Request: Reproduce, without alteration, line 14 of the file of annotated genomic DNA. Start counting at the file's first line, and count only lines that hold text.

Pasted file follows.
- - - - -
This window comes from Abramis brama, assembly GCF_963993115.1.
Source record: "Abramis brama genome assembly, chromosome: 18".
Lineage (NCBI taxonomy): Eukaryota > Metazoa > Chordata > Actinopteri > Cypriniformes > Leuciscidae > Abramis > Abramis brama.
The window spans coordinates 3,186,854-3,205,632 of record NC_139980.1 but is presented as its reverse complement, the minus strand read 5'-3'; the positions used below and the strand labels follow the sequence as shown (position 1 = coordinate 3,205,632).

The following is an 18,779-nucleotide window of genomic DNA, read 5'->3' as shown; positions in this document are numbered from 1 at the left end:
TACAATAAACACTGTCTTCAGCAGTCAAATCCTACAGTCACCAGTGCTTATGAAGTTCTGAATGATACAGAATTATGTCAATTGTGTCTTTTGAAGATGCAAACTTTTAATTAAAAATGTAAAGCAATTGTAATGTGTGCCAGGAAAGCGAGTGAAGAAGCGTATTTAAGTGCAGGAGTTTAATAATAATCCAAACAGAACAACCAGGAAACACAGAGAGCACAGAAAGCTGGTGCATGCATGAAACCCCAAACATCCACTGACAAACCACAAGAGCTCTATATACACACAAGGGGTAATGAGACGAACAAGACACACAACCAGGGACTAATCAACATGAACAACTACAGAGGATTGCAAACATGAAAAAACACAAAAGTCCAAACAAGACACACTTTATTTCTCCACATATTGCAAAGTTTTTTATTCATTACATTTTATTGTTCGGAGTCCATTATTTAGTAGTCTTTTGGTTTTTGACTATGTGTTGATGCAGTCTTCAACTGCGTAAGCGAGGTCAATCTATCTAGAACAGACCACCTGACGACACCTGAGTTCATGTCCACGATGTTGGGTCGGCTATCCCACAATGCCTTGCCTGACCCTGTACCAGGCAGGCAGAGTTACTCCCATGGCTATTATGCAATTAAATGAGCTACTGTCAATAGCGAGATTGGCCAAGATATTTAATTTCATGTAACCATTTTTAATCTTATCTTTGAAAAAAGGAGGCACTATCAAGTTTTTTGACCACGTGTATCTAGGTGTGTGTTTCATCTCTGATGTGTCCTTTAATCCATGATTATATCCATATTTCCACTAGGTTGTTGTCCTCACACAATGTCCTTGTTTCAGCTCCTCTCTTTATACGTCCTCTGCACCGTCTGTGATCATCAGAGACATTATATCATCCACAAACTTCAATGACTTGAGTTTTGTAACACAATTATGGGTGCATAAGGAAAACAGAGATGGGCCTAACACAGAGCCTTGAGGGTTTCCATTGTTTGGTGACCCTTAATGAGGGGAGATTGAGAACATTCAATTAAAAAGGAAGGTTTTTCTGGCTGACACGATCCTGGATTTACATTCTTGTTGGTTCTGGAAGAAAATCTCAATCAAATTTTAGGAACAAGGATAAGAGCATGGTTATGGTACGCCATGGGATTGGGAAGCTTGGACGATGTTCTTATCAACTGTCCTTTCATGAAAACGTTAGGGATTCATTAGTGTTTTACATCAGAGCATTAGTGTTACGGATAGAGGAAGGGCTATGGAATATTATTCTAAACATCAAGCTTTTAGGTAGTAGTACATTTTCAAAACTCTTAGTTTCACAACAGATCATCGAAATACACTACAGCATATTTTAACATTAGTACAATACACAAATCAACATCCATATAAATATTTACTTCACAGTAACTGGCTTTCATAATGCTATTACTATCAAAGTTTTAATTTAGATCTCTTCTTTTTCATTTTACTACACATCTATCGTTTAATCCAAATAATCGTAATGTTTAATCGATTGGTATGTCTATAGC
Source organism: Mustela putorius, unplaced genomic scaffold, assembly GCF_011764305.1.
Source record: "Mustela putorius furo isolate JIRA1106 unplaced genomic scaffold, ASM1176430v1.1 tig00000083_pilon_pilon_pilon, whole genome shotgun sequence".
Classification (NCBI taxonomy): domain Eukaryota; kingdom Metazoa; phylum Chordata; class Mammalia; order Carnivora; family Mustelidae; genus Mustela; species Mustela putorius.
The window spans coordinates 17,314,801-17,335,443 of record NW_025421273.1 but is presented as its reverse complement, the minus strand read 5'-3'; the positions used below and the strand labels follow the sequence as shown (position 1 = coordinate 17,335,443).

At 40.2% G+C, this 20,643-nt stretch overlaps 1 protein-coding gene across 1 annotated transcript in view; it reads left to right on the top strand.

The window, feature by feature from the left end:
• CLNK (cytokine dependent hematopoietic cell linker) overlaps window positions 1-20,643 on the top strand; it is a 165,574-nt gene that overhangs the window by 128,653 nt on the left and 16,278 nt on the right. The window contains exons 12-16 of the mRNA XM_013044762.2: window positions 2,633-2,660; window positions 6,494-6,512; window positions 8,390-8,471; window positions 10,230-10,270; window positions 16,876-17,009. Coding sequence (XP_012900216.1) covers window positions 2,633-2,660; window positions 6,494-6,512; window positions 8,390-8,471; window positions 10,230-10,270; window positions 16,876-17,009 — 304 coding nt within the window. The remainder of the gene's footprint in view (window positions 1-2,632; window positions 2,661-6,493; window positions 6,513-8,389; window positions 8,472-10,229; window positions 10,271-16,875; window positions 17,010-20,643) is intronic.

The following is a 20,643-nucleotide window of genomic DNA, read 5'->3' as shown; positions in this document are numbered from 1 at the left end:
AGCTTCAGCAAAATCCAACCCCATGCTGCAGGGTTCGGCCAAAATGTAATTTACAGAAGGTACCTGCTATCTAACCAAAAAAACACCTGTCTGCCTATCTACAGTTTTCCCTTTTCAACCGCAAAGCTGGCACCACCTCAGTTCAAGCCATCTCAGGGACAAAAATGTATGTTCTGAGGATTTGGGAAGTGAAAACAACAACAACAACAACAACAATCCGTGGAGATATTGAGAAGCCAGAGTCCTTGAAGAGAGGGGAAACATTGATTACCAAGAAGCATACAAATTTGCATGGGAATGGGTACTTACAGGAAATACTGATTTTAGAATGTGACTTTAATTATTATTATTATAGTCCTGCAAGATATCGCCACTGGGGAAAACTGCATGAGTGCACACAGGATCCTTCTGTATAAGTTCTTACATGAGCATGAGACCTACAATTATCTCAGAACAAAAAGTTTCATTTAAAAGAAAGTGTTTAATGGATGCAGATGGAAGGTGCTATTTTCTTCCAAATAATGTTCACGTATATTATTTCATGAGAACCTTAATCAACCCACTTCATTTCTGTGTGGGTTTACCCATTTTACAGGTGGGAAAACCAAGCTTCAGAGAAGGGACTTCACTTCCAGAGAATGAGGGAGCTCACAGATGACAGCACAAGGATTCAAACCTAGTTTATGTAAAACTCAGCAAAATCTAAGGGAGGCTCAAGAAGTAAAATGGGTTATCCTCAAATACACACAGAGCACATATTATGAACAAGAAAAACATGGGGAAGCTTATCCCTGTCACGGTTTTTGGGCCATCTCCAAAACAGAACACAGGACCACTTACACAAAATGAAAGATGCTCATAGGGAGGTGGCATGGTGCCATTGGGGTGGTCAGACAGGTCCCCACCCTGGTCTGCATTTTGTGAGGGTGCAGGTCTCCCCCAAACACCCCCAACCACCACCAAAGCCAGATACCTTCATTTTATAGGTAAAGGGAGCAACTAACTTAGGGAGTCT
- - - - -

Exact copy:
The following is a 20,643-nucleotide window of genomic DNA, read 5'->3' as shown; positions in this document are numbered from 1 at the left end: